CBP’s authority to conduct border searches extends to all merchandise entering or departing the United States, including information that is physically resident on an electronic device transported by an international traveler. Therefore, border searches conducted by CBP do not extend to information that is located solely on remote servers. — Acting US Customs and Border Protection commissioner Kevin McALeenan
“McALeenan also clarified that you can refuse to give the password to your phone or computer,” Moon reports. “They have the right to detain your device, though, and you might risk not being able to get into the country if you’re not a citizen.”
Read more in the full article here.
MacDailyNews Take: Regarding American citizens, as we wrote last month:
Until/unless some legal clarification(s)/protection(s) arise, [U.S] travelers concerned about their privacy could extend their Fourth Amendment rights around the world by using a “traveler phone” that only contains what you want it to contain. “Sure, ossifer, here’s my iPhone and Passcode. Have at it!”
Barring that tactic, look to the cloud:
“Since at least the Snowden disclosures, conventional wisdom has been that your data is safest in your immediate physical possession, rather than the cloud, because while general warrants can (apparently) be issued against cloud data, media in one’s possession is immune to anything but an old fashioned physical search,” Ken Kinder writes for Hacker Noon. “But in the case of a border crossing, the cloud actually becomes a safer place, provided your laptop or cell phone doesn’t have access to it. As long as there’s no nexus between your device and the cloud, you aren’t crossing the border with that cloud data, so it’s not subject to search (bold emphasis added- MDN Ed.).”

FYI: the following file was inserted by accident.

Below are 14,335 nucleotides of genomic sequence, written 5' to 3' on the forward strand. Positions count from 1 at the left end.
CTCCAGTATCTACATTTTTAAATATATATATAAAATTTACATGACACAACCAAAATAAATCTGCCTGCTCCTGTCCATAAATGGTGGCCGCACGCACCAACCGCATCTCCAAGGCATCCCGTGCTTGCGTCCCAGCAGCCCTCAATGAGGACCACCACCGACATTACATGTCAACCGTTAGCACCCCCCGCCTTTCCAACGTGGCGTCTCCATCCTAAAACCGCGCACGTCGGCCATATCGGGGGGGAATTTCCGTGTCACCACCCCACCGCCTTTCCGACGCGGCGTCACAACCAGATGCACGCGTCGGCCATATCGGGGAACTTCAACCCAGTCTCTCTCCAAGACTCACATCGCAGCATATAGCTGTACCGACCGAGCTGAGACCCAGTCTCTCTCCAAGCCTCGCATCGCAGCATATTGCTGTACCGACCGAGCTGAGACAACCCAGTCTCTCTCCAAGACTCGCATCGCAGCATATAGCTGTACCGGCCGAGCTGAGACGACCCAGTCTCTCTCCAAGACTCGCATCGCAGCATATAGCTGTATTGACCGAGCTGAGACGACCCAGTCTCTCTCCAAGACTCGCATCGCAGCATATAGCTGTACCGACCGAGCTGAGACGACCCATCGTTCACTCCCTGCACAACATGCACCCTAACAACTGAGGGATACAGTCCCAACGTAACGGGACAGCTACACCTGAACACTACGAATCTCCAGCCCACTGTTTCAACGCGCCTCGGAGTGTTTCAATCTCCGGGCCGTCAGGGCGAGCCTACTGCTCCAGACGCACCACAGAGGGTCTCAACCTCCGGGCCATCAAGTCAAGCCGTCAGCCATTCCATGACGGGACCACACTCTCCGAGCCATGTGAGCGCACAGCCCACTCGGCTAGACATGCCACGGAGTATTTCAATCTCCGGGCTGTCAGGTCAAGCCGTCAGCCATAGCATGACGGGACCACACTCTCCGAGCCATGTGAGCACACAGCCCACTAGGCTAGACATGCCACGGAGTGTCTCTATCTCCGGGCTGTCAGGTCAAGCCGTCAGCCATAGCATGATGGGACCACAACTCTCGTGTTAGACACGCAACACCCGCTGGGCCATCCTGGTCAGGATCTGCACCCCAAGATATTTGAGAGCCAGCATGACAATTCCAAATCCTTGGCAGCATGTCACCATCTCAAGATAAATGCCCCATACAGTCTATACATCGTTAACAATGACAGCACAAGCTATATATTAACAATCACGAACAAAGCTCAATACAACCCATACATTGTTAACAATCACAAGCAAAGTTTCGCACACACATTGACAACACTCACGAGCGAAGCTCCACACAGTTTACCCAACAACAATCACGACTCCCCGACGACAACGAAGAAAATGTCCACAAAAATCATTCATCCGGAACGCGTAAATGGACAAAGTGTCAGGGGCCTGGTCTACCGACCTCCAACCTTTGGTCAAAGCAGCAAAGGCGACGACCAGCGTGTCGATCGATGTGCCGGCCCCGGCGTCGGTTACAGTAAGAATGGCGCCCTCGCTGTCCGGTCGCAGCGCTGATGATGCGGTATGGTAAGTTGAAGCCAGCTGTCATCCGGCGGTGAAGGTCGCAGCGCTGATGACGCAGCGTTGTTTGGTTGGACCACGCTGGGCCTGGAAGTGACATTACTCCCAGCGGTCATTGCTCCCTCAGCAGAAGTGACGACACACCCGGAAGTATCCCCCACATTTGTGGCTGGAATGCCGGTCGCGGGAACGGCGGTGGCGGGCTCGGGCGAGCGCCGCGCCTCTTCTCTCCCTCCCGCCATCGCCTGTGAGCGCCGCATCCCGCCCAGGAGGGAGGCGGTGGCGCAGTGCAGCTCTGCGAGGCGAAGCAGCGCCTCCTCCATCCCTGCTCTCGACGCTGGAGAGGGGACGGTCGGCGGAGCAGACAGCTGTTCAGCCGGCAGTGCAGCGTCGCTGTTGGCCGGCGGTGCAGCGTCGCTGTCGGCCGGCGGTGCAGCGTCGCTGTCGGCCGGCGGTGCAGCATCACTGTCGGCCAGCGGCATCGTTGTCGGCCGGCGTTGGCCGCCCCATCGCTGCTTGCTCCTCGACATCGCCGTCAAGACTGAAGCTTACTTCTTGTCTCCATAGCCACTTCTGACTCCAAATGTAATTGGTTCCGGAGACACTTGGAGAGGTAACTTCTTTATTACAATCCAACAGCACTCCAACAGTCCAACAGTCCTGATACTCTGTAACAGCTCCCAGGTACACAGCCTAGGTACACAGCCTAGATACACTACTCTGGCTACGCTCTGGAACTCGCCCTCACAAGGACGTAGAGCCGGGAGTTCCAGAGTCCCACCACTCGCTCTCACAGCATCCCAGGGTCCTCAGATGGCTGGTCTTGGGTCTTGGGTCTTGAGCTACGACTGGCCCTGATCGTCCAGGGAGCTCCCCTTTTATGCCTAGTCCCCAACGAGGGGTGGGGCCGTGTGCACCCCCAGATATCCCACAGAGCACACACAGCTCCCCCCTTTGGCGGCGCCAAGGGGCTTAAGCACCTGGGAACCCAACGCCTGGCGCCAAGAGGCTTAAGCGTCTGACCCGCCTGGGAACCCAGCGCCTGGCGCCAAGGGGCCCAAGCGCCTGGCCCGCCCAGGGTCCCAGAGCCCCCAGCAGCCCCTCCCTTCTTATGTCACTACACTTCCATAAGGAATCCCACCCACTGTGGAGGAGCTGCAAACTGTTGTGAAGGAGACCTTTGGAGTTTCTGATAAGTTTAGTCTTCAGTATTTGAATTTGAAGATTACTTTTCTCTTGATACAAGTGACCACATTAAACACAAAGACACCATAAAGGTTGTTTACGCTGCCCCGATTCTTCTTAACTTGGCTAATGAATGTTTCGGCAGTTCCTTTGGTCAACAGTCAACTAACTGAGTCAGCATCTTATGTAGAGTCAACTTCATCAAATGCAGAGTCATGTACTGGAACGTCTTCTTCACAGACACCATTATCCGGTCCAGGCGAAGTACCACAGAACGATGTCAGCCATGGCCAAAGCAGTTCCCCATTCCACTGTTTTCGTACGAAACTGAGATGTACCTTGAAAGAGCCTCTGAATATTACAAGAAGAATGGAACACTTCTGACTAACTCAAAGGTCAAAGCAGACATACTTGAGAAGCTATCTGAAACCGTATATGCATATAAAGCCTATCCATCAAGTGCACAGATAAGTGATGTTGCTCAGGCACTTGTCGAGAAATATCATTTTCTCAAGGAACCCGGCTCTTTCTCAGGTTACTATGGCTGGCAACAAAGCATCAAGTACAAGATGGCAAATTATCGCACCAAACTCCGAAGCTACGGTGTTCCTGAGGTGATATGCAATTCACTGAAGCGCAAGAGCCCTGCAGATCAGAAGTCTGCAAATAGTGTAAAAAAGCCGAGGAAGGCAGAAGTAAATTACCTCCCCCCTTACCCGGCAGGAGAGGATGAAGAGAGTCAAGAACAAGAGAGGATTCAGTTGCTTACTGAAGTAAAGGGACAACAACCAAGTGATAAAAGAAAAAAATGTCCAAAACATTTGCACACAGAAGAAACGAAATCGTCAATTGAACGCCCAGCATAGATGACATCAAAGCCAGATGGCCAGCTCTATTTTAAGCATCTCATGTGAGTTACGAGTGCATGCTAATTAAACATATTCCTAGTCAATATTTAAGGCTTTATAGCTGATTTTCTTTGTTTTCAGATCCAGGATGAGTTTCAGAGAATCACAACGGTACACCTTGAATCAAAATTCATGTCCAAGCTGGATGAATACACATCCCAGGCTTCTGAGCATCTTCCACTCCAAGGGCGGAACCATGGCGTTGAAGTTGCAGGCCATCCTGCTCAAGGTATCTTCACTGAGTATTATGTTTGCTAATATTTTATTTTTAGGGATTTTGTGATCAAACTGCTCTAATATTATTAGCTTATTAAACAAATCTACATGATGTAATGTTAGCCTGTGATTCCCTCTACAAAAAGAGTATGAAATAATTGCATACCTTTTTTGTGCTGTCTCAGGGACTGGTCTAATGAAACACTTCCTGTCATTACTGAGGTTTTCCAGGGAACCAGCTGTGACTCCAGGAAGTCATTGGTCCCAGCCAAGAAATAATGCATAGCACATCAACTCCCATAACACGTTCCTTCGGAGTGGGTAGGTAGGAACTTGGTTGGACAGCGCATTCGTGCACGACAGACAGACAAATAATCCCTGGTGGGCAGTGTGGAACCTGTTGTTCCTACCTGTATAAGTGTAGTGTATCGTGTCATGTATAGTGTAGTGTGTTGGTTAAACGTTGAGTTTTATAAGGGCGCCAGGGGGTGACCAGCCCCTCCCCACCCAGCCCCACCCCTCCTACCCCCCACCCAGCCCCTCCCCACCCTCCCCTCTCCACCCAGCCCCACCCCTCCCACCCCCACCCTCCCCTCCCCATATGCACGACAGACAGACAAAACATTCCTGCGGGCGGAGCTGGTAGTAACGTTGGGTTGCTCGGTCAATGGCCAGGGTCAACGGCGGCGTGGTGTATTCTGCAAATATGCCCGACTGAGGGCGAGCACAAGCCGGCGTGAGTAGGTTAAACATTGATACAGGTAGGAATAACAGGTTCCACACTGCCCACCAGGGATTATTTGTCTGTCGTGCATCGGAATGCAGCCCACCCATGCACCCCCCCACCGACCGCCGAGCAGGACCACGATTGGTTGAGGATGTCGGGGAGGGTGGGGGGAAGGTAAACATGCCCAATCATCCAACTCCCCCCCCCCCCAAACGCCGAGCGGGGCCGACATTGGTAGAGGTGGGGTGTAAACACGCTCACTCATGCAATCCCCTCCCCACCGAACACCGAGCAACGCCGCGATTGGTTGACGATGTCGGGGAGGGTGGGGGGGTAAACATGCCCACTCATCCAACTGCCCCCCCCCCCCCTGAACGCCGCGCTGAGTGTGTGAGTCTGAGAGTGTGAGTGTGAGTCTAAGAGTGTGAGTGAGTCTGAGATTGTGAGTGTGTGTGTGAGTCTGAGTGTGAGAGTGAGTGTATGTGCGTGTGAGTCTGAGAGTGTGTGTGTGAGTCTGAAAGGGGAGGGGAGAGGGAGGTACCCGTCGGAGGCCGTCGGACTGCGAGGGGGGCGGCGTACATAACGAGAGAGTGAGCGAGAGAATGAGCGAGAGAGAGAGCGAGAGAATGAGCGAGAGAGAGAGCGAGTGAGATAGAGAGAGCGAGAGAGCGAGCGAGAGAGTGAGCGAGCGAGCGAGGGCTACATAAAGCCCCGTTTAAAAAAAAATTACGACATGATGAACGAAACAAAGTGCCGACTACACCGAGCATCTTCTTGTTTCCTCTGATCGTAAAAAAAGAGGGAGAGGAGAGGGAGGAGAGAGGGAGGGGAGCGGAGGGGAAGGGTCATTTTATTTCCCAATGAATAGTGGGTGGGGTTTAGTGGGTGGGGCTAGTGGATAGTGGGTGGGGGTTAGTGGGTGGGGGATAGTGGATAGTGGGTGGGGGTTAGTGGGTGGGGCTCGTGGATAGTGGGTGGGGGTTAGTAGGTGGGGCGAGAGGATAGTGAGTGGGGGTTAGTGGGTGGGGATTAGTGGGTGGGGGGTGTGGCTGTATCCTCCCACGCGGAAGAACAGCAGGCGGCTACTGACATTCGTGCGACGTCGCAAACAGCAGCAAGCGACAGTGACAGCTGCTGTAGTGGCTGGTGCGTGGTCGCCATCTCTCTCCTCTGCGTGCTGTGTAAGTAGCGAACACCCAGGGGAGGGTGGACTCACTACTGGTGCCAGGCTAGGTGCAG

“Since cloud data is immune from a border search, you can encrypt your data, store it in the cloud, wipe your devices prior to crossing, then restore your data after crossing in relative safety,” Kinder writes. “This is, obviously, an arduous process… Even worse, traveling is when we use our devices most. We entertain ourselves on planes, find amenities at airports, and even change itineraries during travel using those devices. To ameliorate some of the pain, I am creating special ‘travel-only’ Google accounts and user profiles on my devices, which will remain active while I travel.”
Much more in the full article here.
U.S. Immigration spent record amount on phone hacking tech just after President Trump’s travel ban – April 13, 2017
American citizens: U.S. border agents can search your iPhone – March 14, 2017
How to get past customs without surrendering your digital privacy – February 17, 2017